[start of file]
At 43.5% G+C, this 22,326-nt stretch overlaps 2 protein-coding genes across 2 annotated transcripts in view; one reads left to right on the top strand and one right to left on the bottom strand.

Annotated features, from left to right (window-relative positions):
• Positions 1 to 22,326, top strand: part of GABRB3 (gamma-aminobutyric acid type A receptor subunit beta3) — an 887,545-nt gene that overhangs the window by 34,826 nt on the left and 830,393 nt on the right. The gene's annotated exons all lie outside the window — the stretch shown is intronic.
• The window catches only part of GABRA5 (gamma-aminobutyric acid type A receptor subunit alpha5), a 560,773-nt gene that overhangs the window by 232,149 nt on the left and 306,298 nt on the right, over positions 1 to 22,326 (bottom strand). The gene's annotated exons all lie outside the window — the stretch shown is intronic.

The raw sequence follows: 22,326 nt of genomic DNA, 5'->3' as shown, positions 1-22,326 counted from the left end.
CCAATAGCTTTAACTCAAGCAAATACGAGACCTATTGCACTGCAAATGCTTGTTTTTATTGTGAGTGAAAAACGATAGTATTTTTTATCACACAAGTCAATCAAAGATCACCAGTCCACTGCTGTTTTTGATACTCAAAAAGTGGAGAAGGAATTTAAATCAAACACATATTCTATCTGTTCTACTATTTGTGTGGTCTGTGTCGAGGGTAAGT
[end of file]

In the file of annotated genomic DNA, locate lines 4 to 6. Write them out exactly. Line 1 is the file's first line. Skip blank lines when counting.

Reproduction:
• The window catches only part of GABRA5 (gamma-aminobutyric acid type A receptor subunit alpha5), a 560,773-nt gene that overhangs the window by 232,149 nt on the left and 306,298 nt on the right, over positions 1 to 22,326 (bottom strand). The gene's annotated exons all lie outside the window — the stretch shown is intronic.

The raw sequence follows: 22,326 nt of genomic DNA, 5'->3' as shown, positions 1-22,326 counted from the left end.
CCAATAGCTTTAACTCAAGCAAATACGAGACCTATTGCACTGCAAATGCTTGTTTTTATTGTGAGTGAAAAACGATAGTATTTTTTATCACACAAGTCAATCAAAGATCACCAGTCCACTGCTGTTTTTGATACTCAAAAAGTGGAGAAGGAATTTAAATCAAACACATATTCTATCTGTTCTACTATTTGTGTGGTCTGTGTCGAGGGTAAGT